Bananas and Pa's Death Anniversary

Freshly harvested bunch of bananas with around 10 "hands" or "piling".

Today we remember the second year of Pa's passing.

I harvested a bunch of bananas last month after my sister-in-law saw one yellow fruit through our computer shop window.  That was the first time I personally cut a bunch of bananas right out of its "tree".  I didn't realize how heavy small bananas are when still collectively attached to their "stem".

Firsts are almost  always moments of joy and awe.  That was exactly what I felt until I remembered that on several occasions roughly 20 years ago Pa would arrive in my boarding house while I was still in College in Baguio City.  During some of these visits he would bring bananas of different kinds from the province here in Bicol.  I didn't give it too much thought then.

I was then deep in my own college life -- busy with school, table tennis, my new-found Christian circles and dreams of helping change the world.

I realize now that even then when I felt like I was living life for others I slowly set aside the fraction of my life supposedly reserved for my father.
I slowly thought of what Pa might have felt 20 years ago.  How excited and proud he must have been travelling 900 kilometers to hand over his fruits to a son who couldn't remember now if he ever thanked his father for the gestures.

With my left hand I held on to a small piece of the bananas' stem and a bolo on my right as I clumsily hacked the bunch, oblivious of its weight.    I felt the joyful rush of a harvest while dragging the heavy and slippery bunch toward our computer shop.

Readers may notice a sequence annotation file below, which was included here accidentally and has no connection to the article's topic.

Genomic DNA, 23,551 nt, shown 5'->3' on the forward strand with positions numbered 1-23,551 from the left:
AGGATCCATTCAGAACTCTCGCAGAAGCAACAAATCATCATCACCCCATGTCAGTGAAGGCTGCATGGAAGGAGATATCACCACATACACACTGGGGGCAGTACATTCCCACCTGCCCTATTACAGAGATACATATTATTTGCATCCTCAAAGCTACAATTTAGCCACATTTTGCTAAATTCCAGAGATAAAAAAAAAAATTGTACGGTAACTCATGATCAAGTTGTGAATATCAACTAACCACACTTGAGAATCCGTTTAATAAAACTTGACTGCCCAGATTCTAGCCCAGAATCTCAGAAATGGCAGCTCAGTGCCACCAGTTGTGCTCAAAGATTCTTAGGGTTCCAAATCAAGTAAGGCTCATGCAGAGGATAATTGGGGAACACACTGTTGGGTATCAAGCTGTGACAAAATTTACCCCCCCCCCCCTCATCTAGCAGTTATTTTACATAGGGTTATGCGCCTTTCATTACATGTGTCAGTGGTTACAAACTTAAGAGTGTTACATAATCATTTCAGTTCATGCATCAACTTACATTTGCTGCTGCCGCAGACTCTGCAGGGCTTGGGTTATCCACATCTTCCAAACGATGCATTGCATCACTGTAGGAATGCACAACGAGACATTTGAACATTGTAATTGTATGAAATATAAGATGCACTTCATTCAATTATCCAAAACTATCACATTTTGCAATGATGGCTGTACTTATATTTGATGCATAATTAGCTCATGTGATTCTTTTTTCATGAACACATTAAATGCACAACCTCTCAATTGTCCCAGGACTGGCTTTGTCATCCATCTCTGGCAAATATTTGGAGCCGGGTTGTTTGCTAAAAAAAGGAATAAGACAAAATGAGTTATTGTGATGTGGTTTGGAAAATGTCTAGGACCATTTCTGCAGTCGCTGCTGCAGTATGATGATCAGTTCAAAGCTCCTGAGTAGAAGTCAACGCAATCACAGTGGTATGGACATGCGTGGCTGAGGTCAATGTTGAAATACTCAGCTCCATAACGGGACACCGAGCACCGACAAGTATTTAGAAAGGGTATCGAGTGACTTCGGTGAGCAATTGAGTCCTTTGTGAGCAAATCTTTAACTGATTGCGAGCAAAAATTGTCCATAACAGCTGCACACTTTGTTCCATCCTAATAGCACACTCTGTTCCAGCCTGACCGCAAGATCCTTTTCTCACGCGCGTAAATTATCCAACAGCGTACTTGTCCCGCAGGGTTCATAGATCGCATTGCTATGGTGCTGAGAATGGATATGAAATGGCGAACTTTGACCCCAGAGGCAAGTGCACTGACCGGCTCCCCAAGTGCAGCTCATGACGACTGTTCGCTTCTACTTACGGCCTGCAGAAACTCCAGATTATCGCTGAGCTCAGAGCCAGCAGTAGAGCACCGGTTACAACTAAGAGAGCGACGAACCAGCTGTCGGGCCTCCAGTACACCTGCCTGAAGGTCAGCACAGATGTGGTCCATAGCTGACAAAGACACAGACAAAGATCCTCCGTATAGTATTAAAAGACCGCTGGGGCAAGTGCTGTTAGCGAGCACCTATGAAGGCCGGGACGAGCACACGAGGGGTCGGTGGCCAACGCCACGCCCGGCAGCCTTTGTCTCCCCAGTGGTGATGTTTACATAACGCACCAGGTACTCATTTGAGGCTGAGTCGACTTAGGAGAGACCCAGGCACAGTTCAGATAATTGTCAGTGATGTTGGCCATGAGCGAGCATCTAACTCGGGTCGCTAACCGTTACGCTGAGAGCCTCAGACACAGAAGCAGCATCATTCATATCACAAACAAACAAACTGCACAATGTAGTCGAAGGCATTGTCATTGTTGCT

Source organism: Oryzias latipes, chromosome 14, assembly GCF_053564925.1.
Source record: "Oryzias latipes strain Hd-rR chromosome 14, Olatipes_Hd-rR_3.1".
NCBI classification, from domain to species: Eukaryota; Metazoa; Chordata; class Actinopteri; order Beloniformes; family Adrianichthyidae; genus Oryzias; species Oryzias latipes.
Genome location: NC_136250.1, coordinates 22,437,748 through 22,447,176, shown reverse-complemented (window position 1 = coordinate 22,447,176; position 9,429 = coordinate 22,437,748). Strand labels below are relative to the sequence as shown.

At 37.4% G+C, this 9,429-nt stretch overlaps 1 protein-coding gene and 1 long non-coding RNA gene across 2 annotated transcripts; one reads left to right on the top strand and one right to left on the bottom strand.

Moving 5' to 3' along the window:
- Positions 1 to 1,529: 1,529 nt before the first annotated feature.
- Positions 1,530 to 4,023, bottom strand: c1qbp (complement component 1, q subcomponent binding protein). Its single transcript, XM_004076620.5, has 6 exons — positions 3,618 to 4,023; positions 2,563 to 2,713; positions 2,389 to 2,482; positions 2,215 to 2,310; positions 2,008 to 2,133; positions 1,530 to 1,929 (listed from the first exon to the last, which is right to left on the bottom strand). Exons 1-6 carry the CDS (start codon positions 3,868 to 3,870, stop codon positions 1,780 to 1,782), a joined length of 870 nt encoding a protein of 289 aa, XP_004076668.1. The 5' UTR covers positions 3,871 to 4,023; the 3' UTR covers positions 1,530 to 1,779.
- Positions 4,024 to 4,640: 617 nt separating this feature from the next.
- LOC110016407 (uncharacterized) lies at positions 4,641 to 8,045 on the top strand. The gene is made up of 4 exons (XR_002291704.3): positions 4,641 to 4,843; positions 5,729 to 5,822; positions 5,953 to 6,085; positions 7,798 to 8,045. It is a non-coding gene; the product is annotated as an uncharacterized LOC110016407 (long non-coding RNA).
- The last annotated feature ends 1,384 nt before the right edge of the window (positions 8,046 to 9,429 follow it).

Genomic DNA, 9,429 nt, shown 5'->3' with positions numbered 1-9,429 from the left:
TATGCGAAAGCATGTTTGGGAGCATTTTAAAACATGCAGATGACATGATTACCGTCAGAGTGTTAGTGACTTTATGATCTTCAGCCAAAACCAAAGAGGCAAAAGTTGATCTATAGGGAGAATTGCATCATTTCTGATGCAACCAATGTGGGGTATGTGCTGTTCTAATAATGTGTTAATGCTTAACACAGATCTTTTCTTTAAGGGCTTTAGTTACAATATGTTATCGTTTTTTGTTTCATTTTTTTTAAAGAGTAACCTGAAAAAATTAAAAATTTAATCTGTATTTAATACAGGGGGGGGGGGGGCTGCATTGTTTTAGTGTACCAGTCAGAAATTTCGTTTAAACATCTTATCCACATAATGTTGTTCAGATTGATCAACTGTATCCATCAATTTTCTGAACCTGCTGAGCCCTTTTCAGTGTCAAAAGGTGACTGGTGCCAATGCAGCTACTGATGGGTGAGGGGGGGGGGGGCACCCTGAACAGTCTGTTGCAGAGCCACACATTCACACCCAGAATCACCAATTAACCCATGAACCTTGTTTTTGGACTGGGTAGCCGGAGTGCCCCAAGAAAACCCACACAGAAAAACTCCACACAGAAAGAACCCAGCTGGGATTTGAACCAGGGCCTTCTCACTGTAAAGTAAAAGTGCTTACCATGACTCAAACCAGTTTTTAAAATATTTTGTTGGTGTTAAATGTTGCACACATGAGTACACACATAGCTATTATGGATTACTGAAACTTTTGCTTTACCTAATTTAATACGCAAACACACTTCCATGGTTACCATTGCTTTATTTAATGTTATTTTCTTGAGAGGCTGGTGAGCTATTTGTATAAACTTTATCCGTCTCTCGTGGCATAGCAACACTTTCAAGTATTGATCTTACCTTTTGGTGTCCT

As I lay the bunch on the ground, and until long after I took the picture above, I remembered my father. I wasn't ungrateful then but neither did I show any sign of genuine thankfulness either.

A day passed and I also realized that my current fixation on agriculture was wordlessly encouraged by my father.  I belatedly recall that upon Pa's return from a four year contract in Saudi Arabia we used to watch and enjoy "Ating Alamin", an agriculture television program hosted by the popular Gerry Geronimo.  We didn't talk.  We would just watch together.

I just (ironically?) loved watching that agriculture program even though I wasn't surrounded by farm land.  I was surrounded by mountains in a mining community. (read Coming Back to the Mines).

I've always credited maternal inspiration for my love for flowers ("Why I love Flowers") but now I realize that my recent love for the dignity and life-giving power of agriculture was conceived through my father who never even talked to me about life, passions, and dreams.

Finally, this musing led me to belatedly think, two years after my father's death, that he has been a powerful, though mute inspiration to one of the things I  love doing now, perhaps contrary to "Chasing Pa" and "Losing Part of My Home".  It continues with the recent post on his influence in carpentry ("I am Carpernter" blog post here) and on to this current post.

Two years onward and the chase is far from over.

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